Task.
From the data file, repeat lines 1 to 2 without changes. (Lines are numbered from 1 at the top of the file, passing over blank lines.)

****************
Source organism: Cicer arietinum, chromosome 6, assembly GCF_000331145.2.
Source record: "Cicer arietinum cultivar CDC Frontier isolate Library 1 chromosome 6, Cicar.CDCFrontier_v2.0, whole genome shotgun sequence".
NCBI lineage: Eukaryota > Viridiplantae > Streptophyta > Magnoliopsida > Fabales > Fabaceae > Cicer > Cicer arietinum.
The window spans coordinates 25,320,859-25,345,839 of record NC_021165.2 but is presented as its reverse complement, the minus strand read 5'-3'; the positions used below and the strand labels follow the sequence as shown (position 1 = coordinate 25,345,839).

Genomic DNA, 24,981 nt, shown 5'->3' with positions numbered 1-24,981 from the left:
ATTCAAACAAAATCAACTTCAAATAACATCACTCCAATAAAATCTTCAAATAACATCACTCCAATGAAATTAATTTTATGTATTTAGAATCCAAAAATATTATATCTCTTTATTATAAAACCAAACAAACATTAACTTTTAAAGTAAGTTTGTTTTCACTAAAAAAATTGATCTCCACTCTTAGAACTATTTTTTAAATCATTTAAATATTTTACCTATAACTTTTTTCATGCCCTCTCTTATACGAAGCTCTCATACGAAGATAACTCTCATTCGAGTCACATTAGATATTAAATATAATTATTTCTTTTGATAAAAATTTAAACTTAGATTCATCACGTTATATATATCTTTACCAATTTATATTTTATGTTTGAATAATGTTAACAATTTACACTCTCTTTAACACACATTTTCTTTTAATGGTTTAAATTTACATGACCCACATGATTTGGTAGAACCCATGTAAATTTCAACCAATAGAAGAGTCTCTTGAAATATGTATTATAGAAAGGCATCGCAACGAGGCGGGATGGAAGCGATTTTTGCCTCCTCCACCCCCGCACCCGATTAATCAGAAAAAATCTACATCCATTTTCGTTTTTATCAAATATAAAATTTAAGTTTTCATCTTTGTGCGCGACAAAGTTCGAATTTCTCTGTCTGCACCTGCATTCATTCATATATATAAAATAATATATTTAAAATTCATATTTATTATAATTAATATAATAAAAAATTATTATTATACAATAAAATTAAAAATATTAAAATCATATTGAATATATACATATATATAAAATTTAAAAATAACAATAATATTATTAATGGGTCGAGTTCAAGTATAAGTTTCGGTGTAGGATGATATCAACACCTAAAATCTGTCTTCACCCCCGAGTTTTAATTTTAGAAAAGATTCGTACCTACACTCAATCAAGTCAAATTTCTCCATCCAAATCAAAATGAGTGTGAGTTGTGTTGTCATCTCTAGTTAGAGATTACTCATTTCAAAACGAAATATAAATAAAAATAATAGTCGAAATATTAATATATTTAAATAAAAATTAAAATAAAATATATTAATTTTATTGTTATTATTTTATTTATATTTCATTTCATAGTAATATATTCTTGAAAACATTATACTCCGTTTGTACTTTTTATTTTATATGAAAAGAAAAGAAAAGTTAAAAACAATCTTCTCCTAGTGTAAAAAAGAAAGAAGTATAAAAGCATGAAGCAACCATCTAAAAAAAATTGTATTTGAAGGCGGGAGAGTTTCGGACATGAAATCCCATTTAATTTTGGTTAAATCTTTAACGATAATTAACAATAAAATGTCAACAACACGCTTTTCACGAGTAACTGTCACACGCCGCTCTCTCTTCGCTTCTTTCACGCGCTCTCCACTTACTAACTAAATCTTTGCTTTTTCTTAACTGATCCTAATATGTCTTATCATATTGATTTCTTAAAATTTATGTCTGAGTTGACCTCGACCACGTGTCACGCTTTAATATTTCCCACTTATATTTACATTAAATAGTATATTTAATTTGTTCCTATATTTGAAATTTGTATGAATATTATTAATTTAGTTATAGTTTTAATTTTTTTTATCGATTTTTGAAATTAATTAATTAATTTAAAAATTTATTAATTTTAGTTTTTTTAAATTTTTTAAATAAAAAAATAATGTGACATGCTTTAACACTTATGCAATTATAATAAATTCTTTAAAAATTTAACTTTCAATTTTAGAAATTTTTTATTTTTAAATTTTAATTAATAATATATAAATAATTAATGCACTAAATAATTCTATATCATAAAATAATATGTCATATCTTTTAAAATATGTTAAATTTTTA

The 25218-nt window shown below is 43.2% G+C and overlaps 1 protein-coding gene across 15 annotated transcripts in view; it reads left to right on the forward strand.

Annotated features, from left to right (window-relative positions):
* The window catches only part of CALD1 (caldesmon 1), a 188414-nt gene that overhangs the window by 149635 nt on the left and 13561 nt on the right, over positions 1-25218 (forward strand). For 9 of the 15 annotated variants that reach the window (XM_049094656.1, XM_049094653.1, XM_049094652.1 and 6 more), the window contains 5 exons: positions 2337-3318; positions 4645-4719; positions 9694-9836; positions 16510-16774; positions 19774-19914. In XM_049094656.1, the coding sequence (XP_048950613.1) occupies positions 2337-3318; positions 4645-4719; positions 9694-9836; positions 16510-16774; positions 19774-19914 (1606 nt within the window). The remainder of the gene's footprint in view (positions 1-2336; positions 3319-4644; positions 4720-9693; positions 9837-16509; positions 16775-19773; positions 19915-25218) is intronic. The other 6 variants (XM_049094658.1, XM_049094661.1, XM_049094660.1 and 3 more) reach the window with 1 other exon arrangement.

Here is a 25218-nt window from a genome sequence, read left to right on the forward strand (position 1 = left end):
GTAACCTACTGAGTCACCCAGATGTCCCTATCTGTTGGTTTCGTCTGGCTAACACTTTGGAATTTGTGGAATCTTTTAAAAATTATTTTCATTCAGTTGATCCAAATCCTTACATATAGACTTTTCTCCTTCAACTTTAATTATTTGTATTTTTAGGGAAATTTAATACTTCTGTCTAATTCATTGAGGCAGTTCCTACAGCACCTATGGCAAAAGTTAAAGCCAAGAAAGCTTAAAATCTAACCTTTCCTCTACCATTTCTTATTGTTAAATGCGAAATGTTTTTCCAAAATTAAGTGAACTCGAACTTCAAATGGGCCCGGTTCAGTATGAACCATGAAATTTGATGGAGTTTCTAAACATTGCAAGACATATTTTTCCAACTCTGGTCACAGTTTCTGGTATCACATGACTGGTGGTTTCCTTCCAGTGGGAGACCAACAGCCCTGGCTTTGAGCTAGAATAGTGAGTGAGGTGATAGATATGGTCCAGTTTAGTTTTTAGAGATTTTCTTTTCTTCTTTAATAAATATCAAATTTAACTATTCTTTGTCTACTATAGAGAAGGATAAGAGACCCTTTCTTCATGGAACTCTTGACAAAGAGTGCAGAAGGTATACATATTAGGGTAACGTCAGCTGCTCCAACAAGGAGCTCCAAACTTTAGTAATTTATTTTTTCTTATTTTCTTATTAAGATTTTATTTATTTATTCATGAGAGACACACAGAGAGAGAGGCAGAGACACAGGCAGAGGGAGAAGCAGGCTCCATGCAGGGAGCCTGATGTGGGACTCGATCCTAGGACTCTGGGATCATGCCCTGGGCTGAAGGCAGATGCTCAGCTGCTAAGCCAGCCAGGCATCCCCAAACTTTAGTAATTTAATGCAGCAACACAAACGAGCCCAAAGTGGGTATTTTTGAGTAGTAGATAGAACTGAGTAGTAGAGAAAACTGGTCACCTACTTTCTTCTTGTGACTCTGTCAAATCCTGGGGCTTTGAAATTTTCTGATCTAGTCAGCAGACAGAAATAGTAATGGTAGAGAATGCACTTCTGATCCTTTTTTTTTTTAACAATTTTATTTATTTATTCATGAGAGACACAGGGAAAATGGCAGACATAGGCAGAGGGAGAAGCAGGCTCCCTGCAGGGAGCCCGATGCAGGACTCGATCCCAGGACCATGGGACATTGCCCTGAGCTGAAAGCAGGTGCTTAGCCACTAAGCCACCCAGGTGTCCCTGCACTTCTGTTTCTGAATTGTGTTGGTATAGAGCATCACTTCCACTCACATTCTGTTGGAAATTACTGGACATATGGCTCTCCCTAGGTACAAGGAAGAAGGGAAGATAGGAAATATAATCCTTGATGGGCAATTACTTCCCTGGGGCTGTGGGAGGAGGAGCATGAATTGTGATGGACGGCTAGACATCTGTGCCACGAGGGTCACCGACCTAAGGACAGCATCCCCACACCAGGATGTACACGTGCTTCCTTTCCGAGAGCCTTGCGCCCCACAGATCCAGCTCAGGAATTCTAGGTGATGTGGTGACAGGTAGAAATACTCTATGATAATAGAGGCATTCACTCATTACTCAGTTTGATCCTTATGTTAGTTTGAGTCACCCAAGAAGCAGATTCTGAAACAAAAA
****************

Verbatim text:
Source organism: Cicer arietinum, chromosome 6, assembly GCF_000331145.2.
Source record: "Cicer arietinum cultivar CDC Frontier isolate Library 1 chromosome 6, Cicar.CDCFrontier_v2.0, whole genome shotgun sequence".